“I like a teacher who gives you something to take home to think about, besides homework.”  –Lily Tomlin

 

The Middle School Seminar:

 

At Kestrel Heights Middle School, seminars are used as an instructional tool. They are conducted in individual classrooms, by grade level, by subject area, with the entire school, with parents, or with the faculty. This important type of teaching is a collaborative conversation about a “text:” a curriculum-related piece of art, short story, poem, essay, math/logic problem, song, etc. in which the teacher asks open-ended questions and students express ideas freely and politely to each other. The teacher acts as a facilitator and is not part of the conversation (except to guide, ask questions, and keep the students “on-track.”) The goal of seminar is for students to expand their understanding of ideas and values within the curriculum.

What you would see/hear: Seats are moved in a circle to aid discussion. The teacher asks open-ended questions (questions without a yes/no or right/wrong answer), listens carefully, “maps” the seminar by recording the amount and type of participation, and the ideas that are shared, and tries to encourage as much student participation as possible.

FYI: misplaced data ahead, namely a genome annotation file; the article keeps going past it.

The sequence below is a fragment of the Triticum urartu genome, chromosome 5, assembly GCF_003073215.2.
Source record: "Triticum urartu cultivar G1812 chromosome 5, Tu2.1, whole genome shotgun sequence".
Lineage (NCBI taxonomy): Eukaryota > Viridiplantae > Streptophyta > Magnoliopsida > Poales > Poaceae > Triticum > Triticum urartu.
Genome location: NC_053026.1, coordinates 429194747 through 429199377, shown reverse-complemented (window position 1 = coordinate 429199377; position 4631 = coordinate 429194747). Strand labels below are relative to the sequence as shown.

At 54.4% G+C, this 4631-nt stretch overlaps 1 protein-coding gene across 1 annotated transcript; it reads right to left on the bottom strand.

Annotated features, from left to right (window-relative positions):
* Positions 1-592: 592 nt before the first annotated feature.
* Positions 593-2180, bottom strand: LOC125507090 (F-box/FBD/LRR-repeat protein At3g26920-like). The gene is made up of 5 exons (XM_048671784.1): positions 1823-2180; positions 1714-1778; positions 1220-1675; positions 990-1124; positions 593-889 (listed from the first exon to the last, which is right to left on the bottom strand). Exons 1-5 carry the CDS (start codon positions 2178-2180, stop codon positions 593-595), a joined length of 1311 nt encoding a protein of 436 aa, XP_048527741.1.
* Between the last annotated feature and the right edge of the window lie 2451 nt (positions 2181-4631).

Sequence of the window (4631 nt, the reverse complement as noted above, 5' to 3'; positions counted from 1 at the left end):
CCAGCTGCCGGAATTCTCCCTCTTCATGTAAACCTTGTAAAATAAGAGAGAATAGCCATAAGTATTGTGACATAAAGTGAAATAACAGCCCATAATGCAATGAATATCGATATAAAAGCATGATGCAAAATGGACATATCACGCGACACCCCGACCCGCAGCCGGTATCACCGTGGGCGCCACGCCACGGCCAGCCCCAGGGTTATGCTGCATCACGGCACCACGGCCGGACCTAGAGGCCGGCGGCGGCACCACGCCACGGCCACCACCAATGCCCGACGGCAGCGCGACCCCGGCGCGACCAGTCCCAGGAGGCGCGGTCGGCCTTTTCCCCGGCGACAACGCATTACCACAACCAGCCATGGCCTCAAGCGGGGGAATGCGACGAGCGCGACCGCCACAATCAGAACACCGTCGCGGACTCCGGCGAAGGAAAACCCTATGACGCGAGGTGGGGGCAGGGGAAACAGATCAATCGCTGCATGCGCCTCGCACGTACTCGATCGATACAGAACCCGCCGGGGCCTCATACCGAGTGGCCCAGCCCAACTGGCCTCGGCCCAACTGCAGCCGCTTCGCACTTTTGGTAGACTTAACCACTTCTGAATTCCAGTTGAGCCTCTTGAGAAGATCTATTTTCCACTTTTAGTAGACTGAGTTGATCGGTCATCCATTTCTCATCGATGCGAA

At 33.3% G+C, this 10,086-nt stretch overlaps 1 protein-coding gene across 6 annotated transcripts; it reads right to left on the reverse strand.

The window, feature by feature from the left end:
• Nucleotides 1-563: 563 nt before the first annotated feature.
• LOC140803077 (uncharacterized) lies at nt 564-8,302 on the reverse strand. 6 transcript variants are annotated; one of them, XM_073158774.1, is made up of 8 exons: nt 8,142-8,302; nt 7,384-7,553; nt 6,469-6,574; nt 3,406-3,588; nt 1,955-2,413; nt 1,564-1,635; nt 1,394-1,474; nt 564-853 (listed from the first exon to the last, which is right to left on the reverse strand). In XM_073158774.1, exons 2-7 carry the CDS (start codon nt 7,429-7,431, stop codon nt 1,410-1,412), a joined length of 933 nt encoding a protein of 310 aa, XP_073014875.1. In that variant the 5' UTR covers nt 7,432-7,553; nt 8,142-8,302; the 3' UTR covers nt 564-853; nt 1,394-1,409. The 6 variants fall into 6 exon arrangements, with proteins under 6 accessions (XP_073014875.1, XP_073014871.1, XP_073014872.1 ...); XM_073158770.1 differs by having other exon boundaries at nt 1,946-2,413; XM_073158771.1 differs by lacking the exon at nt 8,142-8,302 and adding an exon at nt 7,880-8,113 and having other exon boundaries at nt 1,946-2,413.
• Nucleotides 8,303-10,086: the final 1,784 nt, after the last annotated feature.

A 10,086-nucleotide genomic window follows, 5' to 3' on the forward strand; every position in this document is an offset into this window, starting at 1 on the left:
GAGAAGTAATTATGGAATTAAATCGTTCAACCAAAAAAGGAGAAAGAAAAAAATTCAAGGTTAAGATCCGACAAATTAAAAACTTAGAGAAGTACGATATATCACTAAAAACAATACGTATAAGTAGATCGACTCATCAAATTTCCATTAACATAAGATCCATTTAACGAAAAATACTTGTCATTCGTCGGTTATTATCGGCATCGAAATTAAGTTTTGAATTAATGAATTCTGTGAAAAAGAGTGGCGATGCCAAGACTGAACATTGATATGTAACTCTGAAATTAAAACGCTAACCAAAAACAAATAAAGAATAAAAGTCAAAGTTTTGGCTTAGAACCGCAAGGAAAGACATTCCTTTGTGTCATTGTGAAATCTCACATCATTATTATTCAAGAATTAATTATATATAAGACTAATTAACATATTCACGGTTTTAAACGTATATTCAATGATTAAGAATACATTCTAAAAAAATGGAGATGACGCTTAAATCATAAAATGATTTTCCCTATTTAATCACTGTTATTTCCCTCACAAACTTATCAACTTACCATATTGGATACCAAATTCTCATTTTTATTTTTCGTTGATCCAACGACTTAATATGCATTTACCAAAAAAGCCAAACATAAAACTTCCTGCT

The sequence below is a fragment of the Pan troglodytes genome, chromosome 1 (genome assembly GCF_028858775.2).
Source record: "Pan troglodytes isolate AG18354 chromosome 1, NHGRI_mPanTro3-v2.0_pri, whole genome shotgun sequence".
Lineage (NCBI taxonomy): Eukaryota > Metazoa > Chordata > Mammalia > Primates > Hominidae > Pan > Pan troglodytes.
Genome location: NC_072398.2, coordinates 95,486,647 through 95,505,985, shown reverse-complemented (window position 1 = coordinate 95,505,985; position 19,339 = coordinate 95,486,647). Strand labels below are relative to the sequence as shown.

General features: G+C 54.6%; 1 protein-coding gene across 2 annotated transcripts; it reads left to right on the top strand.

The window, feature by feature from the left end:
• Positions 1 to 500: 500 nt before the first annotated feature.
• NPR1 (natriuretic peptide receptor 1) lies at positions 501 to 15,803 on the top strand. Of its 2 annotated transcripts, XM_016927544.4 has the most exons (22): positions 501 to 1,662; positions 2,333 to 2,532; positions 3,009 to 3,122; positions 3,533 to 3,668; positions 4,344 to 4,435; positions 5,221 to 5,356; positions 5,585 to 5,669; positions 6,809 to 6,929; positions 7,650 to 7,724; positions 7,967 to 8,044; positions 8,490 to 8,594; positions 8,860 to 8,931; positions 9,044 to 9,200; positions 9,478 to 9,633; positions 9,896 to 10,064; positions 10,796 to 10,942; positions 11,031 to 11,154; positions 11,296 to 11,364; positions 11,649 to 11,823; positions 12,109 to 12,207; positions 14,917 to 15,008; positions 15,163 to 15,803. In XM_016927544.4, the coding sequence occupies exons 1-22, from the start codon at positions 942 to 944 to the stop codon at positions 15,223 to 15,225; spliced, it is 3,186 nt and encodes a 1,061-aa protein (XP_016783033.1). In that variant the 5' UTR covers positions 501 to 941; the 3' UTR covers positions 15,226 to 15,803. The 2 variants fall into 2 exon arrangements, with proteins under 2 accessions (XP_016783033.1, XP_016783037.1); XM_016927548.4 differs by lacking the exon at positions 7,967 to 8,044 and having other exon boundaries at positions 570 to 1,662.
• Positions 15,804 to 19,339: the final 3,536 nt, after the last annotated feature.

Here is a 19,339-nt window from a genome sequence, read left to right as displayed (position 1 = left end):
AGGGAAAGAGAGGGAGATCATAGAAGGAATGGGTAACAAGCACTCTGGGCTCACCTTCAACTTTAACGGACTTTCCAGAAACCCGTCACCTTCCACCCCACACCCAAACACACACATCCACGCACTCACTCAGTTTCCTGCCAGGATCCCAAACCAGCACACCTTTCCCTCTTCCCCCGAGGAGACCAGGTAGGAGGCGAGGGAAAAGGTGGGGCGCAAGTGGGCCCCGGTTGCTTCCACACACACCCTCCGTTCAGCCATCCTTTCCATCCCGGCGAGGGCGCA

Sometimes, there is a pre-seminar activity to get the students interested in the topic. Questions (or follow-up questions) are divided into 3 categories: Opening-these prepare students to discuss the text, Core-these ask students to focus on and analyze the text, and Closing-these ask students to personalize and apply the text to their lives. Post-seminar activities include assessing the seminar and writing about the text. Occasionally, during seminar, there might be silence…but that’s okay--often silence allows for thinking!

Students at Kestrel learn the rules for seminar: no hand-raising (seminar flows like a conversation) one person talks at a time, everyone is spoken to respectfully, it’s important to look at the speaker, speak loudly enough for everyone to hear, think about the ideas and values expressed, keep an open mind, make connections to other’s comments, refer to the text, stay on topic, and don’t monopolize the conversation. Thus, students benefit not only from the conversation but the WAY in which the conversation is conducted.